When you have a blocked tear duct, or a nasolacrimal duct obstruction, your tears can't drain normally, leaving you with a watery, irritated eye. Blocked tear ducts are caused by a partial or complete obstruction in the tear drainage system. This condition is almost always is correctable. Treatment depends on the cause of the blockage and your age.
Failure of the thin tissue at the end of the tear duct to open normally is the most common cause. In adults, a blocked tear duct may be due to an injury, infection or a tumor. (Blocked tear ducts are very common in newborns, but they usually get better without any treatment during the first year of life.)
Blocked tear ducts can happen at any age.
Congenital blockage. Many infants are born with a blocked tear duct that usually opens spontaneously during the first or second month of life.
Age-related changes. As you age, the punctal openings (tiny drainage holes at the corner of your lid) may narrow and cause partial blockage that slows the flow of tears into the nose, resulting in tearing. Total blockage of the punctal openings also may occur.
Eye infections or inflammation. Chronic eye infections and inflammation in the tear drainage system or nose can cause tear ducts to become blocked.
Facial injuries or trauma. An injury to your face can cause bone damage near the drainage system, disrupting the normal flow of tears through the ducts.
Tumors. Nasal, sinus or lacrimal sac tumors can grow along the tear drainage system and block the duct.
Topical medications. Rarely, long-term use of certain topical medications—such as some of those that treat glaucoma—can cause a blocked tear duct.
Cancer treatments. A blocked tear duct is a possible side effect of chemotherapy medication and radiation treatment for cancer.
Symptoms of nasolacrimal duct obstruction often affect only one eye and include:
Constant and severe tearing
Painful swelling near the inside corner of the eye
Recurrent eye inflammation (conjunctivitis) or tear duct infections (dacryocystitis)
Mucus or pus discharge from the lids and surface of the eye
You should consult with an otolaryngologist if your eye is constantly watery and continually irritated or infected. In rare cases, blocked tear ducts are caused by tumors pressing on the tear drainage system for which immediate treatment is necessary.
Tear drainage test. Called a dye disappearance test, this test measures how quickly your tears are draining. One drop of a special dye is placed in each eye. If there's still a significant amount of dye in your eye after five minutes of normal blinking, you may have a blocked tear duct.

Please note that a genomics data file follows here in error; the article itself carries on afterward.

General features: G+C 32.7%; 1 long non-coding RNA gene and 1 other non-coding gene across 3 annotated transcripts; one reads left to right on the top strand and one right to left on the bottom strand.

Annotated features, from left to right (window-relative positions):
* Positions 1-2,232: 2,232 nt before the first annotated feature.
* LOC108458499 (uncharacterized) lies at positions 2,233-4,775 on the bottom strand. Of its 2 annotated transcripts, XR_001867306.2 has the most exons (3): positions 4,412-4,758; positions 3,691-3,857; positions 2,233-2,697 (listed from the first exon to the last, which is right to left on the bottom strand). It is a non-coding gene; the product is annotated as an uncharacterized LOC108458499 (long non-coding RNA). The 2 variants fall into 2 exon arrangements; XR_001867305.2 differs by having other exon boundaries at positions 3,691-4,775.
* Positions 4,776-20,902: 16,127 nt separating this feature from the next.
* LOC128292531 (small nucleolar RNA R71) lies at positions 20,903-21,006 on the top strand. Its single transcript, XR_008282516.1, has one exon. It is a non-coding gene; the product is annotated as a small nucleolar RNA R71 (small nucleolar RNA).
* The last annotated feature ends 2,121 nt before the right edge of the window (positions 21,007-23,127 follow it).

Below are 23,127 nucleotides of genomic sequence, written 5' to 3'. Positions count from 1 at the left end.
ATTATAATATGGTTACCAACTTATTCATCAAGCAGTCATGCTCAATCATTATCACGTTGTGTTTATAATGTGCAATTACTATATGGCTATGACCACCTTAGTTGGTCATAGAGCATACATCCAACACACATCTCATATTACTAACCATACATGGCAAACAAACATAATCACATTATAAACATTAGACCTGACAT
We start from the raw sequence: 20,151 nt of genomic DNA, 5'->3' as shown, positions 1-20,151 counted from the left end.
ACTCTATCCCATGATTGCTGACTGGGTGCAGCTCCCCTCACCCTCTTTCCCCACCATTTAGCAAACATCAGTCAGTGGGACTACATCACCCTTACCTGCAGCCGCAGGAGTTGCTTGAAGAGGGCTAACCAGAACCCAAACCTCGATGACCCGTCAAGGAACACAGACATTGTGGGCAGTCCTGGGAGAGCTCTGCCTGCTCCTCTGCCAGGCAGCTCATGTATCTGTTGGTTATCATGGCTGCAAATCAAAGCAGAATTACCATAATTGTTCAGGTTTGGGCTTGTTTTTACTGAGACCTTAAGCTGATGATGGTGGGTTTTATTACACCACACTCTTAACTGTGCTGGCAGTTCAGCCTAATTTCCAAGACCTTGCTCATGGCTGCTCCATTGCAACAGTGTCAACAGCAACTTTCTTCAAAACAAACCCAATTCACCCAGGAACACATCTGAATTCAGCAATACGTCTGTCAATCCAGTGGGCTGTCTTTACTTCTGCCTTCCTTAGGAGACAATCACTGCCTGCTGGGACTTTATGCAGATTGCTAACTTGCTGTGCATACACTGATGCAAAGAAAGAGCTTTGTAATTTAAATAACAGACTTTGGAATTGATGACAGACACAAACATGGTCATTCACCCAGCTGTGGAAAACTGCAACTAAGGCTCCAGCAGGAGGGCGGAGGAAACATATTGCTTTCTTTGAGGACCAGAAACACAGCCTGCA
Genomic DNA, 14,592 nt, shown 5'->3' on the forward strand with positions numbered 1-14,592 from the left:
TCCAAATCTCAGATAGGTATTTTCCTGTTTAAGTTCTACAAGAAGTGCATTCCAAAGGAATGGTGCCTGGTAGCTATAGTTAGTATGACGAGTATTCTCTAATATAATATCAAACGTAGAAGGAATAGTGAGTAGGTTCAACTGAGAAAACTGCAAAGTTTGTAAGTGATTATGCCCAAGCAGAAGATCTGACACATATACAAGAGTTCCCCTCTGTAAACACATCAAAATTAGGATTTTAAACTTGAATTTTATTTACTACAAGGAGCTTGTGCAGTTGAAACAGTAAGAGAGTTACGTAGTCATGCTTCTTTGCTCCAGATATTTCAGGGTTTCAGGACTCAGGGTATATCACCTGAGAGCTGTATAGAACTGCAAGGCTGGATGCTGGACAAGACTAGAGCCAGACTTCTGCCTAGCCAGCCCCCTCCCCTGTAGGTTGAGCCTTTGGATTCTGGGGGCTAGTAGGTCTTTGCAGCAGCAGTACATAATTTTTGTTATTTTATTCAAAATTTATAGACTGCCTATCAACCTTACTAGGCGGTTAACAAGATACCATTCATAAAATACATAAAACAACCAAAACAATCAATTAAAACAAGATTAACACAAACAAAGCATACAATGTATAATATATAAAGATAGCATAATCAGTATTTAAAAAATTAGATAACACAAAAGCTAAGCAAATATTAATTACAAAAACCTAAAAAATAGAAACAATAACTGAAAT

Irrigation and probing. Your doctor may flush a saline solution through your tear drainage system to check how it's draining, or use a slender instrument (probe) inserted through the tiny drainage holes at the corner of your lid (puncta) to check for blockages.
Eye imaging tests. For these procedures, a contrast dye is passed from the puncta in the corner of your lid through your tear drainage system. Then, X-ray, computerized tomography (CT-scan) or magnetic resonance imaging (MRI) images are taken to find the location and cause of the blockage.
Your otolaryngologist will work with you to determine which treatment is right for your specific condition.
For infections, antibiotic eye drops are typically recommended.
For a facial injury causing a blocked eye duct, your tear ducts may become unblocked on their own, usually within a few months.
If a tumor is suspected, treatment will focus on the cause of the tumor.
For non-tumor-blocked tear ducts, there are minimally invasive treatments such as:
Dilation, probing and irrigation
Balloon catheter dilation
Stenting or intubation
Surgical treatment called a dacryocystorhinostomy can be performed to create a new, direct connection between your lacrimal sac and your nose. This new route bypasses the duct that empties into your nose (nasolacrimal duct), which is the most common site of blockage. Stents or intubations are usually placed in the new route while healing occurs, and they are usually removed about three months after surgery.
You will receive a thorough diagnostic examination to evaluate if you have a nasolacrimal duct obstruction and determine what course of treatment is needed. Careful monitoring and the involvement of an experienced otolaryngologist are important to the successful outcome for patients with ear, nose and throat disorders and conditions.
If you are having surgery or a procedure, you will likely be scheduled for a visit to the Weiner Center for Preoperative Evaluation for pre-operative information and tests.
The day of surgery, you will be taken care of in the operating room by otolaryngologist, anesthesiologists and nurses who specialize in surgery for patients with nasolacrimal duct obstructions. After surgery, you will go to the post-surgical care unit where you will receive comprehensive care by experienced surgical and nursing staff.
Brigham and Women’s Faulkner Hospital provides a multidisciplinary approach to patient care by collaborating with colleagues who have extensive experience in diagnosing and treating ear, nose and throat disorders and conditions. In addition, patients have full access to Brigham and Women's Hospital's world-renowned academic medical community, with its diverse specialists, and state-of-the-art facilities.